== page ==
Self-Defense and Guns
In discussing the issue of retaliatory force, we can see why a government is necessary to clarify when a use of force is appropriate or not. This is certainly useful before the force has been used, so that you can avoid any inappropriate use and potentially being retaliated against.
The government may do fine with using retaliatory force after a crime has been committed, but that's not very comforting for someone who's life is in danger during an actual crime. The police can't be there to defend you, so you have to be able to do it yourself. While most acts of retaliatory force have to be okayed or go through the government itself, self-defense must be left to the individual.
Self-defense has a number of requirements. First, the individual must have the means to protect himself. In today's world, firearms are the best means of accomplishing that protection. A gun is a great equalizer. Without a gun, physical strength may decide who wins or loses. A gun makes physical strength a non-issue.
Consequently, the right to gun ownership is important. Governments typically oppose this because a well-armed populace is harder to control. There are also unfounded myths like gun control reduce violent crimes. There are many books on gun control vs. gun ownership, although Objectivists generally side with gun ownership. The Objectivist position stems from the right to self-defense, which means allowing people to own the tools that will really protect them.
Self-defense also requires the government have clear methods of determining when you're able to use force in self-defense, and how much force is appropriate. This usually involves the threat of physical harm, or the reasonable belief that there is such a threat. Under correct conditions, a person is able to defend himself, others, and potentially his property.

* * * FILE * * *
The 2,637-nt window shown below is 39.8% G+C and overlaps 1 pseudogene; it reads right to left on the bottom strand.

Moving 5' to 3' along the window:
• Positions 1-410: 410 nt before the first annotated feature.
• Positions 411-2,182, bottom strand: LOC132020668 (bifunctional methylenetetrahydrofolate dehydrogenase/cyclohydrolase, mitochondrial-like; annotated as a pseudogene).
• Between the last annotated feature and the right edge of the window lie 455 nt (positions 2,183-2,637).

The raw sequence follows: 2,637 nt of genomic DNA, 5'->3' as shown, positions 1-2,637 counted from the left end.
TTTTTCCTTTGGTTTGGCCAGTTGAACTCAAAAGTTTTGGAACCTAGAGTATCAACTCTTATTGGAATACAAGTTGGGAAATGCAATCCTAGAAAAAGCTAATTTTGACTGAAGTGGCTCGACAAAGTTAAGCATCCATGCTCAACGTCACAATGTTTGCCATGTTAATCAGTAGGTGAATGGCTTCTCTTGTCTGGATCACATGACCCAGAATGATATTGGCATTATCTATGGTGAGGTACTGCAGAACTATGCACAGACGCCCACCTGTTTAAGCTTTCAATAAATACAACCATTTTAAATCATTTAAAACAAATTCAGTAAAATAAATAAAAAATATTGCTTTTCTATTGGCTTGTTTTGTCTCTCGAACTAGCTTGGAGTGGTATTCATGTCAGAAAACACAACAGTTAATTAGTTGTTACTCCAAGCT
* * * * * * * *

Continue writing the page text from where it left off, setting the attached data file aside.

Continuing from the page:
Self-defense has some potentially interesting legal aspects. The government usually has evidence that you've killed or injured someone, and you have to prove that it was in self-defense. Where does the burden of proof rest? Normally, the burden of proof is on the government to show beyond a reasonable doubt that you've committed a crime. But when you make the assertion that it was self-defense, the burden of proof falls to you. What standards does a government use to determine guilt in this kind of case? That's beyond the scope of this discussion, but you can see that self-defense can be treated in a non-standard way in the legal system.
I can't discuss guns without bring up another important implication of widespread gun ownership. One method of ensuring that a government does not become tyrannical is widespread gun ownership. The government would have to try to fight and control an armed population, which is virtually impossible. Yes they could win any direct skirmishes, but controlling a population that can shoot your administrators at any time is a significant task. The historic reality is that government disarm the population before becoming tyrannical as a practical necessity.
So widespread gun ownership not only allows individual self-defense, but it also has value in defending against government abuse. This is true for both foreign and domestic governments. An invading army would have a difficult time occupying an armed nation that wants to resist.